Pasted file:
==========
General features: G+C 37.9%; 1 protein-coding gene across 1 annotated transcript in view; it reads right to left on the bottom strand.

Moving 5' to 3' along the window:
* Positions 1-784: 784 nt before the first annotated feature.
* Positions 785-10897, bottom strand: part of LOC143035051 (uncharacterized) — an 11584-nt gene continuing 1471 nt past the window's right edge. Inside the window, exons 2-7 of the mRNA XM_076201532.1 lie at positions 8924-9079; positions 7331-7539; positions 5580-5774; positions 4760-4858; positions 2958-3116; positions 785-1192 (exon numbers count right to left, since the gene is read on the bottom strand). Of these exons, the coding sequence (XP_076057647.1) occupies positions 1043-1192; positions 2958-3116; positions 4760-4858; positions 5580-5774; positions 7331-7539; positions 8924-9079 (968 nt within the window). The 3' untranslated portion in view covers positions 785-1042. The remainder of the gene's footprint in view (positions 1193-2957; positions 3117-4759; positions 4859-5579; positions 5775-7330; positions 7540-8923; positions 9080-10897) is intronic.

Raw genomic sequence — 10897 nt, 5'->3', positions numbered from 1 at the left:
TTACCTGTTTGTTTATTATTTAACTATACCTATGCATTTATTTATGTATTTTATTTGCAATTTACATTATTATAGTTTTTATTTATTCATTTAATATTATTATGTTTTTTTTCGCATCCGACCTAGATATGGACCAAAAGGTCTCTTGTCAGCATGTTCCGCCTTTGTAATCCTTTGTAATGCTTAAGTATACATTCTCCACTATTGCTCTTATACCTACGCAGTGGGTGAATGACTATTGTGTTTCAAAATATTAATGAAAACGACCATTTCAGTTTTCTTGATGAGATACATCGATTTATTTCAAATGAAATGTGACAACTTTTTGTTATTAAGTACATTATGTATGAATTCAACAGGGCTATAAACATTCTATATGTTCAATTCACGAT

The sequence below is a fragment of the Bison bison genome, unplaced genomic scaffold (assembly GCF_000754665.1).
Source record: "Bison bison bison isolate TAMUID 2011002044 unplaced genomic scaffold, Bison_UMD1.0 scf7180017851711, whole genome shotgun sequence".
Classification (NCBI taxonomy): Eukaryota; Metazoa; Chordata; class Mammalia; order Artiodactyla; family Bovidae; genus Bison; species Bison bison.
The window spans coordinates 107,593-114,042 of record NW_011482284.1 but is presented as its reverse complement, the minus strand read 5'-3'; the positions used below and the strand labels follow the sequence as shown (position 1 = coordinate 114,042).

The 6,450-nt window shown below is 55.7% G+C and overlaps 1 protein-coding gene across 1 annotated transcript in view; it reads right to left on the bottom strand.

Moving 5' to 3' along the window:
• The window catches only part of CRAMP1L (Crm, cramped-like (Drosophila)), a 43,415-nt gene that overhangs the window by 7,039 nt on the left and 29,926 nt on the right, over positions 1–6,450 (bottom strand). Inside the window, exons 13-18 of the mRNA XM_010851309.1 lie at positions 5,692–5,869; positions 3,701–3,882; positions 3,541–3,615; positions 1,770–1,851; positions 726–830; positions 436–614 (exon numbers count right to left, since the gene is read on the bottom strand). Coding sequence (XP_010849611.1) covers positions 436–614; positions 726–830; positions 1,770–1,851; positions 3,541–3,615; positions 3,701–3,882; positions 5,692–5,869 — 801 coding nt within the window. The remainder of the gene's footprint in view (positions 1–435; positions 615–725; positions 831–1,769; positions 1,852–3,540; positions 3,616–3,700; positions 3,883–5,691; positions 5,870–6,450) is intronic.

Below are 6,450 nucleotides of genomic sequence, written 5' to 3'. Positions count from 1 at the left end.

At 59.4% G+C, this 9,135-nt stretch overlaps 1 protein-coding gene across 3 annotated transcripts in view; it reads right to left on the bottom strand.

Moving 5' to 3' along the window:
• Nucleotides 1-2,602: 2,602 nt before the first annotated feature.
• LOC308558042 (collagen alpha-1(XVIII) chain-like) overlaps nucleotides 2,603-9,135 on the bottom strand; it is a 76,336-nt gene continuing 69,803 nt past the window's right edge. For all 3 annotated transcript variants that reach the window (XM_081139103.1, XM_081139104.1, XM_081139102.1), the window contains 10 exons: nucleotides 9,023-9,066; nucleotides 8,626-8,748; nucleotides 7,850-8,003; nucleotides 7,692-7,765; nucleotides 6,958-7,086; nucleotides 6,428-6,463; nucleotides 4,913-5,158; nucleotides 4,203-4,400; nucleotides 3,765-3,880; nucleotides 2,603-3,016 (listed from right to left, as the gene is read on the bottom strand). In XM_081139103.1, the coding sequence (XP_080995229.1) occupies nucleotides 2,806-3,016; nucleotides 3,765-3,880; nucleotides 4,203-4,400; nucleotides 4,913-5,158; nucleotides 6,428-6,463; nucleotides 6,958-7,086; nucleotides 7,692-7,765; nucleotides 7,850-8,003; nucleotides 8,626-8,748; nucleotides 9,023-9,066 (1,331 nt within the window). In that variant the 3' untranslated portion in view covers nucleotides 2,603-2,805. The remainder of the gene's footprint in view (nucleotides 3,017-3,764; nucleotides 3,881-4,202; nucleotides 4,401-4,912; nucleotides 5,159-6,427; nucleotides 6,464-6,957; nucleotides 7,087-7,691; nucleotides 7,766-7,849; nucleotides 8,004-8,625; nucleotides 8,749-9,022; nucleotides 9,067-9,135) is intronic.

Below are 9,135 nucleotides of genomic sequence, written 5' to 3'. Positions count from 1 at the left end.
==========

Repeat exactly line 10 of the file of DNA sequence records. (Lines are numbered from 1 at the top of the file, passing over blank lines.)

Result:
The window spans coordinates 107,593-114,042 of record NW_011482284.1 but is presented as its reverse complement, the minus strand read 5'-3'; the positions used below and the strand labels follow the sequence as shown (position 1 = coordinate 114,042).